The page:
After experiencing a very long and often times difficult and snowy winter most of us are anxious for the arrival of more favorable spring-like conditions. However, with the onset of blooming flowers, budding of trees and the greening of lawns, there also comes the presence of added risks to our pets well being.
One of the early harbingers of spring is the appearance of certain plants and flowers, all of which can pose dangers to both dogs and cats. The crocus is now evident and actually comes in two varieties. The most common spring crocus has the potential of gastro-intestinal upsets when digested. However, beware of the autumn form. It is extremely toxic to animals. Not only vomiting and gastrointestinal bleeding may develop, but also multi-organ failure and bone marrow suppression can be seen.
The daffodil, of course, will soon be in abundance. Their flowers contain Lycorine, an alkaloid. The ingestion of the plant, bulb, or flower can produce severe vomiting, diarrhea, abdominal pain, cardiac arrhythmia and respiratory depression. In addition, the tulip can be a concern. Toxic principles, more toxic in the bulb, are allergenic factors that frequently result in irritation to the oral cavity and esophagus. Azalea’s are extremely popular and a favorite in many yards. Pet owners should be aware that ingestion of just a few of their leaves can produce not only GI symptoms but also weakness and in extreme cases, coma.
The application of mulch in gardens, flower beds and around shrubs is a common practice to both landscapers and home owners. We as pet owners should be knowledgeable of the risks associated with “cocoa bean” mulch. This mulch made from the shells of cocoa beans can be purchased at most garden centers. Because it has a fine texture, and can produce a sweet aroma when exposed to sunshine and warmer temperatures, some dogs find it extremely appealing. However, this product contains methylxanthines such as theobromine and caffeine that could lead to significant health issues when consumed. The risk really is dependent on the animals’ size, amount of mulch digested and also the level of theobromine in the mulch, which varies widely depending on the brand. Commonly seen symptoms are similar to those observed with chocolate toxicity. Vomiting, diarrhea, abnormal pain, rapid heart rate, muscle tremors and seizures are all possible. If you believe your pet has devoured this product prompt veterinary intervention and care is usually necessary.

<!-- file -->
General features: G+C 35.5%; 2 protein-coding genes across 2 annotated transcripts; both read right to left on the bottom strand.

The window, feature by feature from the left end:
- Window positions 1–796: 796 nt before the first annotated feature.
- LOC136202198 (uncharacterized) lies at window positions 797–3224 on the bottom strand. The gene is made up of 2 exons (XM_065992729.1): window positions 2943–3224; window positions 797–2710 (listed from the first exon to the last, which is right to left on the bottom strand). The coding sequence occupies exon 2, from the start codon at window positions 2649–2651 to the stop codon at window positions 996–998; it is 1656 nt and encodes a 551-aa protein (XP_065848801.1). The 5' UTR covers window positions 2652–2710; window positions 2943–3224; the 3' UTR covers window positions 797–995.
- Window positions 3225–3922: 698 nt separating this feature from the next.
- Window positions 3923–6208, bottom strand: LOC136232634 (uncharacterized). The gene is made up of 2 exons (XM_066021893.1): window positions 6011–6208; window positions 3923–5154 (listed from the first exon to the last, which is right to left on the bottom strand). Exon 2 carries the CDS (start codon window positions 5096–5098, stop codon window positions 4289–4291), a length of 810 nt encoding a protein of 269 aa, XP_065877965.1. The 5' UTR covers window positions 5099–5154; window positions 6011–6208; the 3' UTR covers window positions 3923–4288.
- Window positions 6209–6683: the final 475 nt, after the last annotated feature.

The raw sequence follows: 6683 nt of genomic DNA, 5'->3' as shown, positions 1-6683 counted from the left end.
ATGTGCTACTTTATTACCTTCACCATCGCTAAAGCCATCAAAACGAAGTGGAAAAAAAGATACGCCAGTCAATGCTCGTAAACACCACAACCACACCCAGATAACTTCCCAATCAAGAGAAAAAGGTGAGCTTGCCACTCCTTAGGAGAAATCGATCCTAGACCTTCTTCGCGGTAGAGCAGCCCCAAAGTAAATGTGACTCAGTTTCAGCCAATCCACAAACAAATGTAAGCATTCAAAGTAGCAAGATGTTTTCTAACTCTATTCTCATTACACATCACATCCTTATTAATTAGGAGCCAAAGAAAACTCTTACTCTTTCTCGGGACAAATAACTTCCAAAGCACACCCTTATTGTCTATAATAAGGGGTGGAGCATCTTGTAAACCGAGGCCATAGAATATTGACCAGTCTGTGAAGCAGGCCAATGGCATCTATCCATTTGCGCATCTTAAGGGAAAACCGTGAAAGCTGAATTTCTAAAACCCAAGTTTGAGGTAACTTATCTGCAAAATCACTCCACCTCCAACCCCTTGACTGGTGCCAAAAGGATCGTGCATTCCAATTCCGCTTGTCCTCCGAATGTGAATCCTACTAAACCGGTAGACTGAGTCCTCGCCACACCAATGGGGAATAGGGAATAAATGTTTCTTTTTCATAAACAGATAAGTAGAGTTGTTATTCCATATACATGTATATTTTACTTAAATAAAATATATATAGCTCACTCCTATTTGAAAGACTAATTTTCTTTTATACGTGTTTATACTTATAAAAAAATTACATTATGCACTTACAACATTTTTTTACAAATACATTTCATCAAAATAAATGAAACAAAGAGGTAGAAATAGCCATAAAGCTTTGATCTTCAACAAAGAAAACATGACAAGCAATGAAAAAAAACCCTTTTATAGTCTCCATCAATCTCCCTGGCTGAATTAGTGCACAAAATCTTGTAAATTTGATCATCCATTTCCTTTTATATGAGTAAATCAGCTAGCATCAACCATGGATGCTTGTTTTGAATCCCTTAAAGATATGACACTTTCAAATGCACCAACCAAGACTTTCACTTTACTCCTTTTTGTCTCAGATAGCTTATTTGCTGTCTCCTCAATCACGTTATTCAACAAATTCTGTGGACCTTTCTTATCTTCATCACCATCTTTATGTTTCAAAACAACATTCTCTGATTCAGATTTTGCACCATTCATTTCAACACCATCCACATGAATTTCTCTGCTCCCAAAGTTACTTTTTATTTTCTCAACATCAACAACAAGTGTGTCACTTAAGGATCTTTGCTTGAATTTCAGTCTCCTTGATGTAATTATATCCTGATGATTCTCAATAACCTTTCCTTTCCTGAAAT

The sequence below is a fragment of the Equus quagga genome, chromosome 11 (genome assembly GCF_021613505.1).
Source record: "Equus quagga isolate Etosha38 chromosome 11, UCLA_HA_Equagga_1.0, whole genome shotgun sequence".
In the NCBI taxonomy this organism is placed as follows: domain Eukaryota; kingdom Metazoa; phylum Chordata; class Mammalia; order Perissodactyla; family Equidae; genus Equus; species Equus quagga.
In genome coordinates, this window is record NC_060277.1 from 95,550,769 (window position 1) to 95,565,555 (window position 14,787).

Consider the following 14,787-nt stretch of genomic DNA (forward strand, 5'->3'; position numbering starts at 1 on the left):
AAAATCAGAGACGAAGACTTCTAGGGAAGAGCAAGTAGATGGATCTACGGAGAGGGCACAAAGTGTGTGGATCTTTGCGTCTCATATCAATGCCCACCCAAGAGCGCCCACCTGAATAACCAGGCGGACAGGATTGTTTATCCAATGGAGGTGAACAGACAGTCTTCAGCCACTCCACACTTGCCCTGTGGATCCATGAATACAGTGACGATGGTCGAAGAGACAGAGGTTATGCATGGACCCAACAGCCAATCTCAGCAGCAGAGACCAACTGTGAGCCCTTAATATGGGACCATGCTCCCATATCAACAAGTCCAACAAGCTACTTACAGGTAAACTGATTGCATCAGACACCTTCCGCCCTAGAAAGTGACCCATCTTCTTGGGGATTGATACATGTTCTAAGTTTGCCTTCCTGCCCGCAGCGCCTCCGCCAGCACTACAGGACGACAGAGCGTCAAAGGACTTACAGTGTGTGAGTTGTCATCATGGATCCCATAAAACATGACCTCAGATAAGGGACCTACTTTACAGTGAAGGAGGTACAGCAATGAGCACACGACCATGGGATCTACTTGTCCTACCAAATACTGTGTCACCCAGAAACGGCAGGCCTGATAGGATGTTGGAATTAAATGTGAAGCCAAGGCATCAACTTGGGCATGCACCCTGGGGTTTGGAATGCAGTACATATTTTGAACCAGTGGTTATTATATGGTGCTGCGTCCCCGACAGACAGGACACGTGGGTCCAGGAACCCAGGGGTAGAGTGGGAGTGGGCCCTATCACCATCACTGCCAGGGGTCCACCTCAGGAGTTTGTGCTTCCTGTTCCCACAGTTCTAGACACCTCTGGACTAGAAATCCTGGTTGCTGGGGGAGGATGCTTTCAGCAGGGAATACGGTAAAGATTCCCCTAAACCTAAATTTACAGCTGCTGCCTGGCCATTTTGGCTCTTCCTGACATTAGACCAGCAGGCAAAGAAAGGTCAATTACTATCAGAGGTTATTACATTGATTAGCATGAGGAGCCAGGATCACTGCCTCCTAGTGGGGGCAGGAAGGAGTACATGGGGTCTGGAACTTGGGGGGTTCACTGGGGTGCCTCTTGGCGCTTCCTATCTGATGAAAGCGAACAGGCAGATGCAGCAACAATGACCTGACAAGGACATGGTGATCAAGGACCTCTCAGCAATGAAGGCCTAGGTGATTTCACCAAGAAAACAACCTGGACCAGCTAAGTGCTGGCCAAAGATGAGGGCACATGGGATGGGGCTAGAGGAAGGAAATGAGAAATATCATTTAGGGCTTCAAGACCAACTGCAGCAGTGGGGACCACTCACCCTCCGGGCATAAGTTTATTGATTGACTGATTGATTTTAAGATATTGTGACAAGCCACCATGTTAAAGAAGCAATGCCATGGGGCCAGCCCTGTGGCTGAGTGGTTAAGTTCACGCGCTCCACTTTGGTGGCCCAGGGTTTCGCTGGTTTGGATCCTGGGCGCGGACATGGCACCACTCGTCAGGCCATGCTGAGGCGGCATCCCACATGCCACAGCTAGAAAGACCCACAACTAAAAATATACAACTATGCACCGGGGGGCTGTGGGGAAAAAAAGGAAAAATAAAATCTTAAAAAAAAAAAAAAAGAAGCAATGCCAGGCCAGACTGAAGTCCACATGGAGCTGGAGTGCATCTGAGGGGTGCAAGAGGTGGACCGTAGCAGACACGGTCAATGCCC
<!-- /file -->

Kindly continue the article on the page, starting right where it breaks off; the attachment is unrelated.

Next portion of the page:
When deciding on which lawn care products to use in the upcoming months, choosing an EPA certified organic fertilizer is a smart choice when it comes to your pets. Also, some common sense rules of thumb should be applied as well. Do not over apply any product. Watering your lawn immediately after the application and allow to dry before letting your pets out should be considered. The washing of your pets feet before they are let back inside and treating on a small section of the yard at a time is also suggested. If you wish to avoid any chemicals, grass clippings that when decomposed release 3% nitrogen into the soil, potash, cornmeal, cottonseed meal can all provide long term nutrients to lawns. It is also important to know that care should be taken when it comes to the use of blood meal. It contains 12% Nitrogen but when ingested by our animals it could lead to not only vomiting and diarrhea but more importantly the development of severe pancreatitis. Also bone meal consumption could cause the formation of a large cement like bone ball in their stomach leading to obstruction.
Gardeners love their compost, but because they can be potentially lethal to both pets and wildlife it is essential that they be adequately fenced off. When organic matter decomposes it is very common for mold to grow, some of which can produce tremogenic mycotoxins. Physical distress can be witnessed in as little as thirty minutes after ingestion. Agitation, panting, excessive salivation, vomiting, tremors and seizures can commonly occur.
So, with the approaching return to milder outdoor conditions, lets not only think about getting out the rakes, tuning up the mower and spring clean ups, but also the potential dangers that may be present to our pets. If any fears, questions, or problems arise, please contact the Animal Hospital of Orleans or an emergency facility to ensure their proper care, treatment and swift recovery.